I'm Peter, a 22 year-old currently based in Edinburgh. I've been out of university for about six months, and worked a couple of remote jobs while I was there to pay the bills - and because it's a very viable approach in my field.
I work on industrial software for the Industrial Internet of Things (IIoT) that serves to coordinate and acquire data from a range of industrial devices. This is done with a wide range of protocols, meaning the data can be organised in lots of ways; we essentially work to simplify that data for people to utilise in industry, so that they can give high-level commands and see a real effect in the systems at play.
I work for IoTech, a medium-sized company that has offices in both the UK and Taiwan. I'm currently hybrid-working with a couple of days in the office each week, but the company are flexible on days spent working from home - it's part of why the company appealed to me when I applied for the job.
I took on a remote, part-time job with a Manchester-based company after my first year of university. I did spend a few weeks in Manchester in the office, but this obviously wasn't viable once I returned to university. They very kindly offered to let me keep working on my own terms, and I kept the job for a couple of years while balancing it with studies.
More flexibility with your time and workflows is the major one. My attitude has always been that so long as the work is getting done to a professional standard and you're suitably communicative with colleagues and clients, there's not much reason that remote work shouldn't be utilised. I'm certainly happier when I have more control over my day, and feel I should strive to meet expectations if the company has trusted me to work on my own terms.
There is less passive interaction, i.e. 'water-cooler chat', but this is something that can be accounted for by socialising with the new-found time given by remote working in many cases. The only other thing is that there's an argument to be made for is less creative crossover, but I think technology provides lots of opportunities for that if your workforce is collaborative and invested in the work anyway, so long as the company encourages rather than quashes people reaching out to their peers with new ideas.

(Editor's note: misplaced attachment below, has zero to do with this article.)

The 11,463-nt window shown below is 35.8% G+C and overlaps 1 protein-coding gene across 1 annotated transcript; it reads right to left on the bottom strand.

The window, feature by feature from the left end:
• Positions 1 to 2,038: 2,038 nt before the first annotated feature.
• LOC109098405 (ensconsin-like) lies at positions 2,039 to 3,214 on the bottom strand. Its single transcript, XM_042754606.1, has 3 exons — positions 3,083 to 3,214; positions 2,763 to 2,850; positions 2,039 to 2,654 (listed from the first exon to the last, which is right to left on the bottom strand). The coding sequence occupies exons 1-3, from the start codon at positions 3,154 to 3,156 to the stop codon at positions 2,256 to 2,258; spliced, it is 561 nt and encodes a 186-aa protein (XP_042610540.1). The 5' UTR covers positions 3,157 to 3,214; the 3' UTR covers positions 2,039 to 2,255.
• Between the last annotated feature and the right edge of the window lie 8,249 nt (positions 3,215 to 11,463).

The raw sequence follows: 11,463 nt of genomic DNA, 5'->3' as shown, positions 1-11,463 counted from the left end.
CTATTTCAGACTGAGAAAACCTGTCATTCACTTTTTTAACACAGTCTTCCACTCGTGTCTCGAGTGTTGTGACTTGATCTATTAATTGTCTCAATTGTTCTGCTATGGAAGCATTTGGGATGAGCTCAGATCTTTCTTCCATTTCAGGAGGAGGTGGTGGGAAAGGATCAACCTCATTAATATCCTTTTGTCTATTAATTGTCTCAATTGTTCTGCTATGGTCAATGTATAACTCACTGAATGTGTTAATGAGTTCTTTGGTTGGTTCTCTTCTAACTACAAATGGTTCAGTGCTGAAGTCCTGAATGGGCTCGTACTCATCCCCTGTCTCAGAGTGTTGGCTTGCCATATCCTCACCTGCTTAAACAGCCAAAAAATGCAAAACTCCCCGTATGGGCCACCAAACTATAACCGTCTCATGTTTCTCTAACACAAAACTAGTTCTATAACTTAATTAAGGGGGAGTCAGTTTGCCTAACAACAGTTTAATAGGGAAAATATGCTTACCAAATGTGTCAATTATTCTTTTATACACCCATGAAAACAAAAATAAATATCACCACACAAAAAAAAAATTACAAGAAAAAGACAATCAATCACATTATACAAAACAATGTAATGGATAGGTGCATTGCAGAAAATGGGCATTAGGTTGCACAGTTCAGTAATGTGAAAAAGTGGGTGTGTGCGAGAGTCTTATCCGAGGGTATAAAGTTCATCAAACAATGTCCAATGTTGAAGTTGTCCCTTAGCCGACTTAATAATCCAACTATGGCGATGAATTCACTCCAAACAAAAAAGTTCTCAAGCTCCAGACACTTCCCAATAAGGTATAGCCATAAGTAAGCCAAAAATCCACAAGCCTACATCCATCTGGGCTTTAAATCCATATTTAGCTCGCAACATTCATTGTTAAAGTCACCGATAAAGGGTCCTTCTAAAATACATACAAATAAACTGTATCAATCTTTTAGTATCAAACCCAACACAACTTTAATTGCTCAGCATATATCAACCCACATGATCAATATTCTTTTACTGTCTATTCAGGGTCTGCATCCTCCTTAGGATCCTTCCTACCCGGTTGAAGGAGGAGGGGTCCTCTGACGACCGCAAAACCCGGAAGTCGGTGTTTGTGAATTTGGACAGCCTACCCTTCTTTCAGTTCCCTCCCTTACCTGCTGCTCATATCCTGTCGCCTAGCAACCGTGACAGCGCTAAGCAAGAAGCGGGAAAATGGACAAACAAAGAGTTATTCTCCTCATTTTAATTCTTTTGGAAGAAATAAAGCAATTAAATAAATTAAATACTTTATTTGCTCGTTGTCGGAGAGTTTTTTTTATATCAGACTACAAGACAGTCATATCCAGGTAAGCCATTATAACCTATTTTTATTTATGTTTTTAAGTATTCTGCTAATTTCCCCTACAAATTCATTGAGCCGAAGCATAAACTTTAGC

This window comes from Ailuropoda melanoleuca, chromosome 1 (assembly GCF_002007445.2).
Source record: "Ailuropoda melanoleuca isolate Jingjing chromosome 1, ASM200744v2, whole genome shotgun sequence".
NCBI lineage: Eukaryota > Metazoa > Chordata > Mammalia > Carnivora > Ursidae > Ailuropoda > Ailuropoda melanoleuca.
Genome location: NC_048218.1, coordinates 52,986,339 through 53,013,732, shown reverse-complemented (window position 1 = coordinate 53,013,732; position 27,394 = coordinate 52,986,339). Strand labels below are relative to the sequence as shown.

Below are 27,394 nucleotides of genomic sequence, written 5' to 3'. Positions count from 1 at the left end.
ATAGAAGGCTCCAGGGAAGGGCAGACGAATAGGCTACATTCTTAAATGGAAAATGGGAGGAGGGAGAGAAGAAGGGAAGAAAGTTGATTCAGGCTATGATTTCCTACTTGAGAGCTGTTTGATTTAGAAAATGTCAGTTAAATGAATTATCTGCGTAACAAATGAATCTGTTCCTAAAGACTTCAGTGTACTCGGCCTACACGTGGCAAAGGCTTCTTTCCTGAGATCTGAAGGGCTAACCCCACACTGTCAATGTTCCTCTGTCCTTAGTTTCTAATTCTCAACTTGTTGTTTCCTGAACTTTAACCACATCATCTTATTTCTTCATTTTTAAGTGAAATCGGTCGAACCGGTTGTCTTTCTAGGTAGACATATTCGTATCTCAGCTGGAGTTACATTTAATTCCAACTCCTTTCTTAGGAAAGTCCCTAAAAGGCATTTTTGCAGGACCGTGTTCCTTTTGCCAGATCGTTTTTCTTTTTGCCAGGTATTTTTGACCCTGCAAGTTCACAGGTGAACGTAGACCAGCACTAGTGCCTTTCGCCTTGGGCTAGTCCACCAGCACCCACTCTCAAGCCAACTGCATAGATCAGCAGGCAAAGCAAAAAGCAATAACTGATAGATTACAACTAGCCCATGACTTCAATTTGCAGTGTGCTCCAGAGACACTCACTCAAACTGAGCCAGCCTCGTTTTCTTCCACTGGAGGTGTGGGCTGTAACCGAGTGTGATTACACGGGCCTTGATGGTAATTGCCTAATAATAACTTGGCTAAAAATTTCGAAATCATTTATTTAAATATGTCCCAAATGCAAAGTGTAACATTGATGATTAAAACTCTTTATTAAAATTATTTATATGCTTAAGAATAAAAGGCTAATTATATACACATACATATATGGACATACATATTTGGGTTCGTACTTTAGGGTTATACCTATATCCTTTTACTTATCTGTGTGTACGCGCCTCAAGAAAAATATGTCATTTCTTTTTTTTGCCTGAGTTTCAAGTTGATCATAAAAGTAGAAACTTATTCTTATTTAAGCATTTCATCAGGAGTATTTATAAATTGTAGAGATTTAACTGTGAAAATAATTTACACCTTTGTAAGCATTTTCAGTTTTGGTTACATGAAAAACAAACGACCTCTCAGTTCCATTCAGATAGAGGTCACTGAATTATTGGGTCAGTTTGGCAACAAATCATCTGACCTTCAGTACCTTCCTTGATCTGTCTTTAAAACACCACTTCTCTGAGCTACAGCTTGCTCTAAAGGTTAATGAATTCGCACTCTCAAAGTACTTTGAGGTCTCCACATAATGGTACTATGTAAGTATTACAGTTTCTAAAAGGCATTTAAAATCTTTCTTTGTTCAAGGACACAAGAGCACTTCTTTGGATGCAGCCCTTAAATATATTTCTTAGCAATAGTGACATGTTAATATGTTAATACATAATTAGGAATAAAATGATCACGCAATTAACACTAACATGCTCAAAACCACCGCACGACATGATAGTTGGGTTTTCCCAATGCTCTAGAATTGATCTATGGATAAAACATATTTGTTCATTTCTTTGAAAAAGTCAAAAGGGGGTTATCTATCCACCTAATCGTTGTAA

Only Scotland (Glasgow and Edinburgh), but it afforded me the opportunity to work for that Manchester-based company throughout university, which isn't something that would have been viable otherwise.
Home usually, as I find it helps me to focus. Having home comforts to hand throughout the day is also useful though, and usually helps me to save a fair bit money-wise, since there's no coffee shop visits during the day!
Anywhere, really - I'd love to live in Italy though, and remote working definitely makes that more possible than it would have been otherwise.
The biggest challenge was probably time management, but I think it was a valuable one to learn in any case. It definitely served me well for the rest of my degree, and beyond! In having to balance and consider how much work I had time for, I was forced to accurately scope my own capabilities to the task. It's of course tempting to overestimate how much time you'll have when it's largely up-to-you (which I did initially), but learning where that boundary lay really forced me to reflect on my own efforts and evaluate them realistically.
Extensions like Blocksite on Chrome help massively to prevent procrastination through the day. Also Slack and other similar apps, for staying in touch with colleagues in a relatively informal environment - most of our teams are fairly tech-savvy of course, so messenger-style applications are ideal for our purposes and allow for snappy and easy coordination of tasks.
I don't particularly at the moment since I'm not working freelance, that's largely up to my employers.
Try it! You might find that it doesn't fit entirely to your style of working, but chances are that you'll see at least a few benefits which will help you evaluate how you spend your time. Losing the commute was the major one for me, since I felt I had far more time in the day to put my focus towards sonething productive, work-related or not.
Not really a story, but I would like to reiterate that I held down a couple of those jobs throughout university and both were extremely valuable experiences. I found that I worked harder and more happily with the employer's trust that I could get it done on my own terms location-wise. They helped build my skills significantly and I just couldn't have done them alongside university if it had been in-office work for the whole period. I'd highly recommend giving it a shot if you're in a similar position, or if any of that sounded appealing to you.
Peter's Facebook: https://www.facebook.com/peter.macaldowie
Peter's LinkedIn: https://www.linkedin.com/in/peter-macaldowie/